It’s hard to believe that summer is almost over. If your child started the ketogenic diet over the summer, you might be anxious about the thought of sending your little one back to school. Today’s post, “Informing the School About Your Child’s Ketogenic Diet” is Part 1 of the “Back to School on the Ketogenic Diet” blog series. This series will provide tips and resources to help make the transition back to school go smoothly.

Informiback to school busng the School About Your Child’s Ketogenic Diet

First, be sure to let the school know about your child’s ketogenic diet before school starts. If possible, arrange a meeting with your child’s teacher and everyone else that may care for him or her to educate them about the diet and how to manage it at school.

If your child has an Individualized Education Program (IEP), request an IEP review meeting so that accommodations associated with the diet can be added. Prior to the meeting, have your child’s physician provide a letter explaining the ketogenic diet and the requirements during school hours.  Here is a helpful example letter, developed by the authors of Keto Cook, which your child’s neurologist can fill out for the school.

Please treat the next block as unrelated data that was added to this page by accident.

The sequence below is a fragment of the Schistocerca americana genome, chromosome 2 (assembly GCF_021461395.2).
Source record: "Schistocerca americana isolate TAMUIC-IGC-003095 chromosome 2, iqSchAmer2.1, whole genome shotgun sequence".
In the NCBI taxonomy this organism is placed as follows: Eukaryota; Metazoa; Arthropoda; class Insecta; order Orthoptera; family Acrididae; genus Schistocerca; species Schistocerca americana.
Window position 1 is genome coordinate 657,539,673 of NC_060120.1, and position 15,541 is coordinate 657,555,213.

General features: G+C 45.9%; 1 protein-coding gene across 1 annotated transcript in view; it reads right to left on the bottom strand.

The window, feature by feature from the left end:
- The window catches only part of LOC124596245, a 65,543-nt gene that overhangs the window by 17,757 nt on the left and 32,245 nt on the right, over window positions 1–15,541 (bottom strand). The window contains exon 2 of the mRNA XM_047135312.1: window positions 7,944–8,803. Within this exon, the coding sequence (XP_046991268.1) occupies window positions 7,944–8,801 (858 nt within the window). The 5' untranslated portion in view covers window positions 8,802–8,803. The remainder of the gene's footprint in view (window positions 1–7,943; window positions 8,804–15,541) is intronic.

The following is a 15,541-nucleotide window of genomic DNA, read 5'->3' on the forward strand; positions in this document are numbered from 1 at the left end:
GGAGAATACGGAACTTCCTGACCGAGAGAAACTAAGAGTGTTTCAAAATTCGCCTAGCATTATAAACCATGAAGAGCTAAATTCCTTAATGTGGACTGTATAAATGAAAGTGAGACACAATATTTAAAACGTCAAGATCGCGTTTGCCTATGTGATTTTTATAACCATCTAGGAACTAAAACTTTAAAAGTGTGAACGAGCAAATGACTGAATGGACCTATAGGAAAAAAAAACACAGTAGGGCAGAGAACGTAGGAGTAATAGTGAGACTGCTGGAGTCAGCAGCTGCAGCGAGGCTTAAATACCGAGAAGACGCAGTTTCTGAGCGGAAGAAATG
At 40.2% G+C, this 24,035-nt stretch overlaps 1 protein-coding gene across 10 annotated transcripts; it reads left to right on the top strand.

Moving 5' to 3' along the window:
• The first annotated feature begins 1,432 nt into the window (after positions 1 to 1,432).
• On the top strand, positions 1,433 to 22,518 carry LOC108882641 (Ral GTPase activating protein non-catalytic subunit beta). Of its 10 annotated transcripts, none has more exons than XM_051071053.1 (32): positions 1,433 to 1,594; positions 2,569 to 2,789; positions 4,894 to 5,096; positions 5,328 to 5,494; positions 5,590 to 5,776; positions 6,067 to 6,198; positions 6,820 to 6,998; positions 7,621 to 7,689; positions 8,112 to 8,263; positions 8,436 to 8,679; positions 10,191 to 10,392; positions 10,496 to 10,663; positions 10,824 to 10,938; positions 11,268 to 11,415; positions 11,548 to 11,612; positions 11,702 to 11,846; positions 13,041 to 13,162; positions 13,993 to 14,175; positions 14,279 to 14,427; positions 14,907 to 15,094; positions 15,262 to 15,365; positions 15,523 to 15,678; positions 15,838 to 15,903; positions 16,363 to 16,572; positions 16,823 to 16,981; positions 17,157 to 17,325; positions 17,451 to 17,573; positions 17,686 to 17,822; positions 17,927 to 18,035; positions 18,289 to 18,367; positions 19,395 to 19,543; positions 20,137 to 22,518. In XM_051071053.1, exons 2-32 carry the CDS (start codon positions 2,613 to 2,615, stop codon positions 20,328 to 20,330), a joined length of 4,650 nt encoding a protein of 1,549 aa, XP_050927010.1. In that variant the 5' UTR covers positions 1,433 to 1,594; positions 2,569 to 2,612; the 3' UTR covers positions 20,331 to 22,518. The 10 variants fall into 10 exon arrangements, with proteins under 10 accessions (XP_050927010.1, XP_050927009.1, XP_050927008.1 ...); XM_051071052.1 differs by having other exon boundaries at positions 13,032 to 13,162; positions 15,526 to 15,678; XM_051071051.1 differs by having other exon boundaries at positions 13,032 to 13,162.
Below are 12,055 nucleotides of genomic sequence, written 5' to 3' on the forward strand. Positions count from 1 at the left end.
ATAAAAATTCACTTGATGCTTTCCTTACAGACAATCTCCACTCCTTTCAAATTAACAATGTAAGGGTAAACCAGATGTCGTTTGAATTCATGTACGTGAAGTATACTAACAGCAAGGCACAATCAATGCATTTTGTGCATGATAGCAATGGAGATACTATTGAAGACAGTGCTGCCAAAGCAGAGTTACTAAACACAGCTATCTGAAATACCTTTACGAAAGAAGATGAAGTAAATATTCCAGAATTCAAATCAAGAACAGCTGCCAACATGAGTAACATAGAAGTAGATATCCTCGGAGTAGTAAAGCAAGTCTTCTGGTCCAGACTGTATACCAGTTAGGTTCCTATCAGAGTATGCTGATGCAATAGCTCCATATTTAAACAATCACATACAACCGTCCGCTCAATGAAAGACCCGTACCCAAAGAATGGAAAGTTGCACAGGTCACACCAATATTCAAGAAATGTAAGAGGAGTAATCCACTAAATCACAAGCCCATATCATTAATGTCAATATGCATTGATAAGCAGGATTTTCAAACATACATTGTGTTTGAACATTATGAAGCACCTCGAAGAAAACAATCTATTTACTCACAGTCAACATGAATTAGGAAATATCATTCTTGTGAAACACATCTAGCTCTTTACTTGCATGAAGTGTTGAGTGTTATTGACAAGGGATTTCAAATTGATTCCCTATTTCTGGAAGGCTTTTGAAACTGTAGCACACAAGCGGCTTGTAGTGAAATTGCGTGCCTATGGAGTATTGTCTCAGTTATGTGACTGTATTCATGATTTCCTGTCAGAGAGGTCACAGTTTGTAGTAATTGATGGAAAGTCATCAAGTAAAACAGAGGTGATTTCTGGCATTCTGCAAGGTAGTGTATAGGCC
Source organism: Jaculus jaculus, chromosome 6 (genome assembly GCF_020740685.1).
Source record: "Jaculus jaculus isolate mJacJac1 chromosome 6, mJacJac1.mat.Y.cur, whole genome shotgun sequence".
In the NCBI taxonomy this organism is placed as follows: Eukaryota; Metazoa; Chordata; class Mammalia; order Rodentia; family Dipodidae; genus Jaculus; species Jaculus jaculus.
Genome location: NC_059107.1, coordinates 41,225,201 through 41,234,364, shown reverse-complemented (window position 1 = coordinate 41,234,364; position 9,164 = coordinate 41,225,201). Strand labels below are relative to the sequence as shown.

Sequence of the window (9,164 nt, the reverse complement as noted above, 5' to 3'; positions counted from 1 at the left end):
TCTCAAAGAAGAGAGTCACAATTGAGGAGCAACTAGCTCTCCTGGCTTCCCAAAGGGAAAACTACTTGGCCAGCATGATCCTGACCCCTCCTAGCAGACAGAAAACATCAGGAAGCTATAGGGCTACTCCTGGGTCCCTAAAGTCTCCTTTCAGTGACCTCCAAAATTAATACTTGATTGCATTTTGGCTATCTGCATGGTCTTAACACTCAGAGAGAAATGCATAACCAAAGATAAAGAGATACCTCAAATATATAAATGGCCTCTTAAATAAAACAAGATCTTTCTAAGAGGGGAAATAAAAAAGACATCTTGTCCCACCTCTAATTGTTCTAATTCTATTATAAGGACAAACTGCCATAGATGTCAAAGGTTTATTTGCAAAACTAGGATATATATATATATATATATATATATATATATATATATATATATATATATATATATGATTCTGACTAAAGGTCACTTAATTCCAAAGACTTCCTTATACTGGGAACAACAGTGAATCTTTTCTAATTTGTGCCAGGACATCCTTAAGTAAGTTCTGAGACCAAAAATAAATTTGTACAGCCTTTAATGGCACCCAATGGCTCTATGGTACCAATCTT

If there have been any changes to your child’s epilepsy medications, be sure to notify the school about these as well. Consider providing an updated Seizure Action Plan to reflect these changes.

Lastly, there are many celebrations at school that involve food so make sure that your child’s teachers and aides understand that your child cannot have the same treats that the other children get.  Ask them to let you know when celebrations are planned so that you can send a ketogenic diet treat for your child to enjoy. You might consider leaving a shelf-stable keto snack, such as a box of KetoCal LQ, at school just in case of an unexpected celebration.

Stay tuned for next week’s post where we’ll continue the “Back to School on the Ketogenic Diet” series with some tips on packing the ketogenic diet lunchbox!

If you have already mastered sending your little one to school on the ketogenic diet, what advice would you offer other parents?

Mallory

For more tips & resources on this topic, read Part 2 and Part 3 of the Back to School on the Ketogenic Diet Series.

Photo: Flickr